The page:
The precarious 2-1 lead was the status quo until the 65th minute, when Trevor ‘BeAz’ Beazley deftly tipped the ball around the left post before clearly showing his delight at his first goal for WA 40s. 

Wayne Blazacjeck got an excellent pass from Kim Christiansen from the right of the circle and slotted from the left with typical poise and accuracy just three minutes later. 

The winning record was maintained and other results meant we would face WA Country in the semis, while Queensland faced NSW in the early game. 

Result: WA 4 – QLD 1 
Goal scorers: Emslie, Starling, Beazley, Blazacjeck  
Best player as nominated by QLD: Peter Bewick 

Semi-Final: WA vs WAC - Friday, October 8, 2010

There were hot conditions in the game against our country cousins for a place in the grand final. We were hoping for a hot performance to get us there, despite being down to 14 players due to injuries to defender Scott MacDonald and player-coach Alan Dick. 

Lots of forward pressure and defensive pressing gave a series of short corners and it was just the eighth minute when Mikey Starling, getting the feeling of finding the back of the net from the set play, hit the backboard low to the left. 

Andrew Rahim was having a strong game in goals, making sure the few Country forays were dealt with appropriately. 

Craig Emslie scored his best yet for the tournament in the 19th minute from a short corner, timing his interception of a sharp Wayne Blazacjeck pass from the left of the circle to perfection right in front. 

A 2-0 half-time lead became 3-0 just three minutes into the second half, when a clever run and cross from Nathan Bridge on the right wing found Blazacjeck clear on the left to slot home truly. 

The game took on a different complexion when Emslie came off with a groin strain after just five minutes of the second half. There were plenty of opportunities and openings but organisation went somewhat astray, despite strong leadership from the likes of Paul Armitage and Blazacjeck. 

Country got one back in the 53rd minute and they had a sniff of getting themselves back in the game. 

Umpiring was also going somewhat astray, with far too many plays allowed to continue in dangerous situations when no obvious advantage could be seen. 

Tempers frayed and eventually the captains were asked to let their players know to calm down. 

But Horrie Rutter gave some chat a short while later and we were down to 10 men with his yellow card. 

There were concerns that Allan ‘Bundy’ Coulthart would follow Horrie, after remonstrating at yet another dubious call, but he got the pink ‘love heart’ card instead. 

Somehow WA held on and Martin Turner put the result beyond doubt with just a minute to play, bringing down a ball that bounced from the keeper’s pads, dragging to his left, then raising a tomahawk into the empty goals. 

A grand final was always the aim and the team was looking forward to another shot at New South Wales, this time with the far higher stakes of the 40s title on the line on Saturday. 

Result: WA 4 – WAC 1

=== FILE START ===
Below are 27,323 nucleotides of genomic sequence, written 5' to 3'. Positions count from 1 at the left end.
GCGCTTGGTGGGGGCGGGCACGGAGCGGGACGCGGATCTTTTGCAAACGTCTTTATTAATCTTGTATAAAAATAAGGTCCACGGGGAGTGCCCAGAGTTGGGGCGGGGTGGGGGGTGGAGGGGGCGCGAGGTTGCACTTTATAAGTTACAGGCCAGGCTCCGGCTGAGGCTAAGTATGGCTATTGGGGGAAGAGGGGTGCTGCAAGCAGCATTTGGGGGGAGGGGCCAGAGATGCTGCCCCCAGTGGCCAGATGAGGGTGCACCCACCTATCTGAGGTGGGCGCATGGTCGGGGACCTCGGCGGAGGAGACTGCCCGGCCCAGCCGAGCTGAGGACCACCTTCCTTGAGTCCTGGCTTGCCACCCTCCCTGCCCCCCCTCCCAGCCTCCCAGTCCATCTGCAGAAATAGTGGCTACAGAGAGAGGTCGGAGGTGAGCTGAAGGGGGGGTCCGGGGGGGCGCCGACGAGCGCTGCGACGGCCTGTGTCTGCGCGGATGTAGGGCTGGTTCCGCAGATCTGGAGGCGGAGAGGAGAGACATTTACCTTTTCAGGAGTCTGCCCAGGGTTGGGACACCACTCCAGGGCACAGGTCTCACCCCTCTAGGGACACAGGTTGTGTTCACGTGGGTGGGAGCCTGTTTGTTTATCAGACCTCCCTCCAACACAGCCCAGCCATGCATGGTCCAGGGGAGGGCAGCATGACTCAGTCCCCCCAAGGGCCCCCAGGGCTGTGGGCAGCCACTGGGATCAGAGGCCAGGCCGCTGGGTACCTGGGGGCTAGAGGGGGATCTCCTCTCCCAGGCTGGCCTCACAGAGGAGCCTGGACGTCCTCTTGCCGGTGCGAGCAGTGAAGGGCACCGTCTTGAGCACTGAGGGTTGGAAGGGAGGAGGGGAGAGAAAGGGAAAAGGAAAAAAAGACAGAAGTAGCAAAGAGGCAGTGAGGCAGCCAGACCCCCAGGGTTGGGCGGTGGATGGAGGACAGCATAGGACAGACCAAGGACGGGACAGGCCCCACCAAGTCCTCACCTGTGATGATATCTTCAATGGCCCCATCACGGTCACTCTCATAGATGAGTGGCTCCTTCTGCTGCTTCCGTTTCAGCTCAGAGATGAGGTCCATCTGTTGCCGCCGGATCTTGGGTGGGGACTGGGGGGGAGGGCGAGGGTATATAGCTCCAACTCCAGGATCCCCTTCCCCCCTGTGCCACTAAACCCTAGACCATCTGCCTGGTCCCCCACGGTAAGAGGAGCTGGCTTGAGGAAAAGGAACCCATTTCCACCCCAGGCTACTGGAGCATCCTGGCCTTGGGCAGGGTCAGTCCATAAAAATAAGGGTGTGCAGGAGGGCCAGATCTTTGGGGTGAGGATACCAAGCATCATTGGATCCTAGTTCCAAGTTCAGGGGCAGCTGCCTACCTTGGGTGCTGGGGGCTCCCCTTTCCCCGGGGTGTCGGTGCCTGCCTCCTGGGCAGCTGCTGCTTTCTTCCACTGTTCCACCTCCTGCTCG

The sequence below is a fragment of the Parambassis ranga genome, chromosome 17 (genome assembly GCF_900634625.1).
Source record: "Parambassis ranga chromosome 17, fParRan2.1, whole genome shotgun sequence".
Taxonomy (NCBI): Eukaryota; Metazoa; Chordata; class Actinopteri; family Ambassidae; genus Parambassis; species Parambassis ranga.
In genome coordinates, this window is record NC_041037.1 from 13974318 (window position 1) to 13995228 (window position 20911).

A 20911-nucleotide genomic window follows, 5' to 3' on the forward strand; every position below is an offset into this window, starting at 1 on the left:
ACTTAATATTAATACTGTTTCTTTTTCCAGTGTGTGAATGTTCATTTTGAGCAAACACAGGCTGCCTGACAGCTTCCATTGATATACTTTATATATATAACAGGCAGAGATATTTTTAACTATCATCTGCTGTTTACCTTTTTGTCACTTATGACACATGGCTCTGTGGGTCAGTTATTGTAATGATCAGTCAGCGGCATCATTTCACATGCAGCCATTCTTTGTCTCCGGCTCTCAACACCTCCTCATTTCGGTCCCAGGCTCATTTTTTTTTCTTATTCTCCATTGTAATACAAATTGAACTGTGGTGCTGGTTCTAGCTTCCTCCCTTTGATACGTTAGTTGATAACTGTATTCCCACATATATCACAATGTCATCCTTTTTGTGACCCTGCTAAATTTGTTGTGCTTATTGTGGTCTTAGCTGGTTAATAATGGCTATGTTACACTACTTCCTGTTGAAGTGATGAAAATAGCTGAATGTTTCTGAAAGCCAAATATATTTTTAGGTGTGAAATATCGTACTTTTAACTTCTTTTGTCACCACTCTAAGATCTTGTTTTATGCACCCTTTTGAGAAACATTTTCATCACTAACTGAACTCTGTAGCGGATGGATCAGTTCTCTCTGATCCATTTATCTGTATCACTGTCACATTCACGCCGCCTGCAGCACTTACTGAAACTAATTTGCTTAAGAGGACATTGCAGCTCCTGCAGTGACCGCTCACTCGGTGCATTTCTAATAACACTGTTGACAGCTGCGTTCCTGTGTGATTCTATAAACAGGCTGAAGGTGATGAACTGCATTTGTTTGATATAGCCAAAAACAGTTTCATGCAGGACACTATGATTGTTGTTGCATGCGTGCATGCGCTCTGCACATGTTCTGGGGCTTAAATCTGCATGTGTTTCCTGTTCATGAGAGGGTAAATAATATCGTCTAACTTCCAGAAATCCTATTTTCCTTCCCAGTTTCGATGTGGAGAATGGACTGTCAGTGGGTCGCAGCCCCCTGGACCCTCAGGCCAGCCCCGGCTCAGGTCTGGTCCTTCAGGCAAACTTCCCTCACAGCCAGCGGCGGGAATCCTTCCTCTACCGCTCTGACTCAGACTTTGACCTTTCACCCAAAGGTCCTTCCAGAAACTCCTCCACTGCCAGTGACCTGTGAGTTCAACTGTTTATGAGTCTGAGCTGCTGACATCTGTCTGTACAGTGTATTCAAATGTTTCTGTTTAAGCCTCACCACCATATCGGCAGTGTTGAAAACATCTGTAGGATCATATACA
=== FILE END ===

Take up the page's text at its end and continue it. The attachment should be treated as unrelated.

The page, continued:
Goal scorers: Starling, Emslie, Blazacjeck, Turner 

Final: WA vs NSW - Saturday, October 9, 2010

Swan Districts, Premiers 1990, 2010. Collingwood, Premiers 1990, 2010. WA 40s, Premiers 1990... Could they emulate their WAFL and AFL counterparts and break a 20-year drought? 

New South Wales had set the pace early and looked the team to beat, accounting for WA 4-2 in the round match. But watching their semifinal against Queensland, there was reason to hope. Queensland held a 1-0 lead for most of the first half and the Waratahs suddenly looked a bit tired and rattled. 

Would they be able to get themselves up one more time, after being runners-up to Victoria two years in a row? 

WA learnt a lot from their own previous contest against their grand final adversaries. NSW continually used the overhead to crack WA’s full-court press. This time there would be a mix of full and half-court presses to keep them guessing. 

It worked a treat. It was clear early on that NSW were short of ideas with the amount of pressure being experienced in their defensive half and were looking a couple of steps slower than the local(ish) boys. 

It didn’t take long for WA to make their move, Stewart McDonald finding space on the left and then slapping hard and fast from the top of the circle and giving the keeper little chance on his right. 

A defensive lapse that gifted the ball to NSW looked like surrendering the lead, but Andrew Rahim in goals made a spectacular save, dropping to his left from a strong hit on the left side of the circle. 

Momentum shifted again when player-coach Alan Dick ran straight on for an interchange late in the half, weaving into the circle, slipping the ball to his right, then dropping it cleverly under the keeper to give a vital 2-0 lead at the break. 

NSW showed character to take it up to WA at the start of the second term, forcing a penalty stroke that was duly converted. 

But they were squeezed for opportunities, with Coulthart and Armitage dominating at the back and repelling all attacks. 

The pressure led to a penalty stroke for WA and Blazacjeck was more than happy to step up and convert the chance. 

When another stroke was awarded in the last minute of play, WA knew the 20-year hoodoo had ended. Fittingly, captain, top goal scorer and player of the tournament Craig Emslie stepped up and made it look easy. 

Pandemonium erupted as players realised hard work, strategy and application had paid off with the national title. 

The icing on the cake was the slew of players included in the Australian squad for Singapore next year. 

For coach Dick it was a great reward for five years as a player and his second year as coach. Many thanks to manager Paula Dick and trainer Phil. 
Go the mighty WA 40s! 

Result: WA 4 – NSW 1 
Goal scorers: McDonald, Dick, Blazacjeck, Emslie 
Player of the tournament: Craig Emslie 
WA Player of the Tournament: Allan Coulthart, Paul Armitage (runner-up), Stewart McDonald (third) 
Australian representatives: Wayne Blazacjeck, Craig Emslie, Stewart McDonald, Andrew Rahim, Michael Starling, Alan Dick (train-on), Nathan Bridge (train-on), Paula Dick ( 45s Manager)